Lifting parliamentary immunity for the HDP MPS is bound to have domestic and international repercussions. “Erdoğan is the most divisive politician in Turkey’s modern political history,” noted Turkish literary figure Elif Shafak in a recent article. “As the country slides backwards, what we have in our hands is not a democracy, but a crude form of majoritarianism. The central components of democracy – such as separation of powers, rule of law, freedom of speech – are all but broken.”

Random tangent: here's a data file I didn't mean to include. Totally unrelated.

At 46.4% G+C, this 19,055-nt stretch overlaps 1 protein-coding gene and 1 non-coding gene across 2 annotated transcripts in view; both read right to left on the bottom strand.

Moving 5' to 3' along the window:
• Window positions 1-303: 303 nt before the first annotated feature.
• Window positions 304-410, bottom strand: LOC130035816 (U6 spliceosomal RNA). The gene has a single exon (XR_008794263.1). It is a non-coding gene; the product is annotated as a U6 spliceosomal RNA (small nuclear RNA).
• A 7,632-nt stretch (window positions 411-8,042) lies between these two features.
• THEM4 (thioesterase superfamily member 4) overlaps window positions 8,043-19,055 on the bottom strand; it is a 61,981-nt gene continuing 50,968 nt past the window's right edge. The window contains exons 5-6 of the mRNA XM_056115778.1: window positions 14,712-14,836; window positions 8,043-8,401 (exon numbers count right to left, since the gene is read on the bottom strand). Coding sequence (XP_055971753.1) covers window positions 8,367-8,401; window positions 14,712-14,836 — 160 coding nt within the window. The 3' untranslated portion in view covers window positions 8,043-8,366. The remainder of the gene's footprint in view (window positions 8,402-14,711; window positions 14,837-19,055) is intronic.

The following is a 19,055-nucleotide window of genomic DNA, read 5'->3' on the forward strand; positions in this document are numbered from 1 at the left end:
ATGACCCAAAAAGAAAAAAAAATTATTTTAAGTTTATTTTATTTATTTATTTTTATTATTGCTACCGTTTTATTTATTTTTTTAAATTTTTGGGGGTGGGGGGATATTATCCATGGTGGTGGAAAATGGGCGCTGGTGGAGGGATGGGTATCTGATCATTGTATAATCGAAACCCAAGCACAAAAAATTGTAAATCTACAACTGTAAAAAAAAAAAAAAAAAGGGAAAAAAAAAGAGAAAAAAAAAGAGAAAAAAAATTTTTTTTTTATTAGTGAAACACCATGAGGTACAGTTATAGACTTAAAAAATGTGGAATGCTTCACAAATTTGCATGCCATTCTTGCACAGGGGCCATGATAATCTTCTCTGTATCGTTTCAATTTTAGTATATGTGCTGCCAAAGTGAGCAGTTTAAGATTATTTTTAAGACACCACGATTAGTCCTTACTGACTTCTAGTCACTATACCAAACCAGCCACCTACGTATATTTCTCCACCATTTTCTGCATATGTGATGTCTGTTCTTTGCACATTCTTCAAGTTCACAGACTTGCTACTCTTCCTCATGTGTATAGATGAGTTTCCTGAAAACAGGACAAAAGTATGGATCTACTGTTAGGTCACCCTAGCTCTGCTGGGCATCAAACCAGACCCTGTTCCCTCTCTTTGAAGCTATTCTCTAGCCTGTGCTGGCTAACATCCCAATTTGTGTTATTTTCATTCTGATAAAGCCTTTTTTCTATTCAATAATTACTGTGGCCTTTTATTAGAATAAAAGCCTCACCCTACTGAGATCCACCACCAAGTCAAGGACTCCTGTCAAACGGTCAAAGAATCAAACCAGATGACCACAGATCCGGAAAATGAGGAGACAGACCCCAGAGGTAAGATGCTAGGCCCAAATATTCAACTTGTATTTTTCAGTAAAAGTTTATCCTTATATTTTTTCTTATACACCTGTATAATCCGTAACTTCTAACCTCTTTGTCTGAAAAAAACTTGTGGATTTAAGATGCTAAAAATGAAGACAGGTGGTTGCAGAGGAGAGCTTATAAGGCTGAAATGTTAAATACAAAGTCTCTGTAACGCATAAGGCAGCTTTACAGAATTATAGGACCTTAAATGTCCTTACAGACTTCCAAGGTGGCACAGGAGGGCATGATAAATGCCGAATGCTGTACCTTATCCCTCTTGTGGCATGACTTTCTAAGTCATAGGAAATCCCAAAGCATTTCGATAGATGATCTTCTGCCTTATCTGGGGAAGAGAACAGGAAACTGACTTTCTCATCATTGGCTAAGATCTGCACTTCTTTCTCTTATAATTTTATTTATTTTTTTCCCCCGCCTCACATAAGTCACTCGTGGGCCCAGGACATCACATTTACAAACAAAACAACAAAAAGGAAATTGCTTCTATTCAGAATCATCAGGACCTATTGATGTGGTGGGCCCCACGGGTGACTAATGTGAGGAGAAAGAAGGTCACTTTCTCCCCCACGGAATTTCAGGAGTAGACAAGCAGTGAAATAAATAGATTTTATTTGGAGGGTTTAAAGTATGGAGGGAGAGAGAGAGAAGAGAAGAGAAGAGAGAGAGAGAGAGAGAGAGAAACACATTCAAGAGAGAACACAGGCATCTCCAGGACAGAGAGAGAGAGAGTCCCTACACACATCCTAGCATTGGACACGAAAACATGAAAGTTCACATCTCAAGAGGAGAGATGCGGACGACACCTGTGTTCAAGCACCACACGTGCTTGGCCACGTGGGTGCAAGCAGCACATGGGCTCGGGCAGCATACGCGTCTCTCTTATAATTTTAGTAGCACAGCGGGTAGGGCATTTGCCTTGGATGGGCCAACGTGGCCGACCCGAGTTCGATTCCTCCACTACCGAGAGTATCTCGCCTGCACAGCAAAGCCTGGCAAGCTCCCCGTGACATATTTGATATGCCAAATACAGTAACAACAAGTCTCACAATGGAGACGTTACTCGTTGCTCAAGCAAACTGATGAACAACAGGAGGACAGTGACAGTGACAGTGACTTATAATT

Prime Minister Ahmet Davutoğlu’s resignation under pressure from Erdogan underscores the political crisis. Though handpicked by Erdoğan to become prime minister in September 2014, Davutoğlu is politically more liberal than Erdoğan. An erudite professor of politics, he was conscious of the damage to Turkey’s political fabric by Erdoğan’s authoritarian tendencies. Although he never criticized Erdoğan in public, it’s reported that in private he tried to put the brakes on the president’s agenda. In particular, he was opposed to using anti-terror laws to prosecute academics and journalists critical of the president and was not enthusiastic about transforming the country into a presidential system. He also presented a conciliatory face toward the Kurds even after Erdoğan had declared all-out war not only against the PKK but against the moderate and constitutionalist HDP as well.